You may have seen recent reports of several large Australian employers allegedly committing what is colloquially referred to as “wage theft”.
Employers must be vigilant that their employees are paid correctly and even more so from 1 March 2020.
Late last year the Fair Work Commission handed down a decision which will alter annualised salary provisions under 22 modern awards from 1 March 2020.
The Awards affected can be found on the Fair Work Commission’s website and include the Banking, Finance and Administration Award, the Clerks – Private Sector Award, the Legal Award and the Pharmacy Award.
This will undoubtedly affect a lot of white collar employees.
Currently relevant Awards allow an employer to pay an employee an annual salary in satisfaction of the minimum wage, allowances, overtime, penalty rates and annual leave loading.
For example, employers can pay someone 20% more than the minimum wage in satisfaction of these Award entitlements, provided the employer states in writing to the employee what the employer is doing and what entitlements are covered by the increased payment.
The changes coming into effect mean that employers now have an obligation to track the hours worked by full-time salaried employees who are covered by the Award.
This may require a change in behaviour as, until now, salaried employees under the Award do not usually record their time and attendance and employers do not otherwise keep those records either.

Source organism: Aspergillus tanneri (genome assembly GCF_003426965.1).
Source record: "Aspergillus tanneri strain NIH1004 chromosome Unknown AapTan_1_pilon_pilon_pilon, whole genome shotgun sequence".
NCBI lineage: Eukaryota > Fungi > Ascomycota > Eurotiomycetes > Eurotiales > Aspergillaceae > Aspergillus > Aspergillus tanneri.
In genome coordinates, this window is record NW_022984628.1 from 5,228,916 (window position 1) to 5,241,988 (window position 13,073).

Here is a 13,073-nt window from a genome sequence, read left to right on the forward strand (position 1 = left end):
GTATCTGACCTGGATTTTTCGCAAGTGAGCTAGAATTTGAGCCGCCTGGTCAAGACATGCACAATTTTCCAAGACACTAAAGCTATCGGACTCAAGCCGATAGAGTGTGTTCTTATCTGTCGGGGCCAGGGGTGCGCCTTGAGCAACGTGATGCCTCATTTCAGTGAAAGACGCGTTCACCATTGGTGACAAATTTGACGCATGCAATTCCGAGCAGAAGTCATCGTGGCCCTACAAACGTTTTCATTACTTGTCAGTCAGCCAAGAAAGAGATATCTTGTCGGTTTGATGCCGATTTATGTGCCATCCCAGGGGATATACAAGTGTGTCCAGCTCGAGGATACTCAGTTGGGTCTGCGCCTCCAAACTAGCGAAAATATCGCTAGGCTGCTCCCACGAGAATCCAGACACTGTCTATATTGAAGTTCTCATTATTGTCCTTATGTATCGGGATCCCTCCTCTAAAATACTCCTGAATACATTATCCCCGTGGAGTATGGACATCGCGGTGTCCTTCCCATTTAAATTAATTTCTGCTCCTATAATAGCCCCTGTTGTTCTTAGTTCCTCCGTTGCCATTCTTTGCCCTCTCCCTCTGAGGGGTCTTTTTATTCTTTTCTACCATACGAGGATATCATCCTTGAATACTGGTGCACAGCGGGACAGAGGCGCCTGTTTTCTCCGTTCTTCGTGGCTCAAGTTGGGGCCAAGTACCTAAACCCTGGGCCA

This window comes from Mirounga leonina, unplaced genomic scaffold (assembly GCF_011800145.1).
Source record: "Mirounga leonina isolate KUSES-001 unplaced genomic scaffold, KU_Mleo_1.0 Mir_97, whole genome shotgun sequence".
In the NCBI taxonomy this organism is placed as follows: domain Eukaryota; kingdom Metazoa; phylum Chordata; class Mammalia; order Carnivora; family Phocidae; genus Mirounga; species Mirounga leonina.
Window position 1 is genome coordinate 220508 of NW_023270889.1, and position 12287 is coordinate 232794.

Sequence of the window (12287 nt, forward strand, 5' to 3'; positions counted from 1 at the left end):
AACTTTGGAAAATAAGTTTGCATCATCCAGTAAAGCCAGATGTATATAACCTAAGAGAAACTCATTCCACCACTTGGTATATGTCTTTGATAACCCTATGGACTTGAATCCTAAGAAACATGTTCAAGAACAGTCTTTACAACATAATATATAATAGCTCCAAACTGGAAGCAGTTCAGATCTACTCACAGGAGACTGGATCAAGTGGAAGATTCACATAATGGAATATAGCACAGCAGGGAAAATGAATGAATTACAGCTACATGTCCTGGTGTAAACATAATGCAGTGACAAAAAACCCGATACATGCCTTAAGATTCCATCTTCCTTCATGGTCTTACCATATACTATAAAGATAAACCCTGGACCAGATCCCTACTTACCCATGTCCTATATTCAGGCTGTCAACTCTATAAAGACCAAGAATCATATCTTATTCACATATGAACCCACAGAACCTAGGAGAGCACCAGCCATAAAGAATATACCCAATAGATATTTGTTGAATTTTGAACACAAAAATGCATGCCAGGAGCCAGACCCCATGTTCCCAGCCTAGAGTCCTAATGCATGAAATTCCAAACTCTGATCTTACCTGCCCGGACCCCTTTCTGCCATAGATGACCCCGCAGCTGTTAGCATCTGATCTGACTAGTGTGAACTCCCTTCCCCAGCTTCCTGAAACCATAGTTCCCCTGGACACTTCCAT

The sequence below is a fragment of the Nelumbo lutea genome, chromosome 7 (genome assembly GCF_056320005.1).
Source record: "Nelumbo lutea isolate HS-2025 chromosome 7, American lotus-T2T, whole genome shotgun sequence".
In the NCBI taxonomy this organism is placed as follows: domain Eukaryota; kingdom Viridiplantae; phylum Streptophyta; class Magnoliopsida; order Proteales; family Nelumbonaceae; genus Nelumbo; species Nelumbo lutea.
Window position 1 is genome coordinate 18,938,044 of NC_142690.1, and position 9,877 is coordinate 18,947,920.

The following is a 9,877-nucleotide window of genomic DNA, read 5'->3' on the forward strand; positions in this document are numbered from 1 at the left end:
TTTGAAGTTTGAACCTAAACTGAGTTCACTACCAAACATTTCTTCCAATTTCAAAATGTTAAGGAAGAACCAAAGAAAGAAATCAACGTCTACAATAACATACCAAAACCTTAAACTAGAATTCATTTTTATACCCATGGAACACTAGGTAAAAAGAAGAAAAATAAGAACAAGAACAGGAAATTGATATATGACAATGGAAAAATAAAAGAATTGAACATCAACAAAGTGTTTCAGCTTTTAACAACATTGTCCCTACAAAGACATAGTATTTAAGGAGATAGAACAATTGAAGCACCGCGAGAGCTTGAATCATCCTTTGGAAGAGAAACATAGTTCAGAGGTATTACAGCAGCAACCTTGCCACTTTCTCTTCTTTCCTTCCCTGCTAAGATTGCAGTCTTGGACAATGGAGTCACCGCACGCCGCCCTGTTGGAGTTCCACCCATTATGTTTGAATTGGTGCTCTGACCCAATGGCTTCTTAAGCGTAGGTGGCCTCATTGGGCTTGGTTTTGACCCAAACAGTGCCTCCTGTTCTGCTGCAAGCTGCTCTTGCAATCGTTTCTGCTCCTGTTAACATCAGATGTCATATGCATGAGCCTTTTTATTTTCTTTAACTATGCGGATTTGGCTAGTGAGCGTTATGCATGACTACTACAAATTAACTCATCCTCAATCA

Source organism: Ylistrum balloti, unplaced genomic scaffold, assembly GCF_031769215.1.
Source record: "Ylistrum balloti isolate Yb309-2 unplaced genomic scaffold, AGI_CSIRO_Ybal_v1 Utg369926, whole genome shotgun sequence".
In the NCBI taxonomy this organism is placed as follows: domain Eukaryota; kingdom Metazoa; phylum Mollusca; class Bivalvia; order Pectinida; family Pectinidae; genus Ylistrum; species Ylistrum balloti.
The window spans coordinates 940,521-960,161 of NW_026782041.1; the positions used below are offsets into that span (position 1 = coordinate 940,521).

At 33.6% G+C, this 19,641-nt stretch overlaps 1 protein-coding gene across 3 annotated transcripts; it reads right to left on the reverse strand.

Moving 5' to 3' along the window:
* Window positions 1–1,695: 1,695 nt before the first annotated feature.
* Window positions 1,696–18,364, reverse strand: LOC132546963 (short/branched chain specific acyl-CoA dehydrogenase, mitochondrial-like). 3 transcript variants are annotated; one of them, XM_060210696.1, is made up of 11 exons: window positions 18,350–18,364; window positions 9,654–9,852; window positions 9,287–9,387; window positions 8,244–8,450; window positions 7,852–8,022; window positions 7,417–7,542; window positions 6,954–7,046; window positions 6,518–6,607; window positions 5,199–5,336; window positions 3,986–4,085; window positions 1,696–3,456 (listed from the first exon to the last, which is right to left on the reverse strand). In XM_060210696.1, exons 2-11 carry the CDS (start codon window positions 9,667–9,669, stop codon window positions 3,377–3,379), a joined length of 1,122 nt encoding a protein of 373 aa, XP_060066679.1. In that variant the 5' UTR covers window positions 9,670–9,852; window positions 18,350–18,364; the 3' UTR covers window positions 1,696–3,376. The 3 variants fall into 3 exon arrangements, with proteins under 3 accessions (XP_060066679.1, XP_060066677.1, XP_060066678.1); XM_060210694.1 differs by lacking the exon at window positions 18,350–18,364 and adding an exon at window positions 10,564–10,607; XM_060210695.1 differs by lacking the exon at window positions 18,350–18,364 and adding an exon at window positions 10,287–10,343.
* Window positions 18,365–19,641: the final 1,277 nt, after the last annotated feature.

By 1 March 2020 employers caught by the changes to the Award must in addition to current requirements:
There are large fines for not complying with the requirements of the Fair Work Act 2009 (Cth) in this regard and the Government is considering introducing legislation to make it a criminal offence for breaching the Fair Work Act 2009 (Cth) and underpaying employees.
The information in this blog is intended only to provide a general overview and has not been prepared with a view to any particular situation or set of circumstances. It is not intended to be comprehensive nor does it constitute legal advice. While we attempt to ensure the information is current and accurate we do not guarantee its currency and accuracy. You should seek legal or other professional advice before acting or relying on any of the information in this blog as it may not be appropriate for your individual circumstances.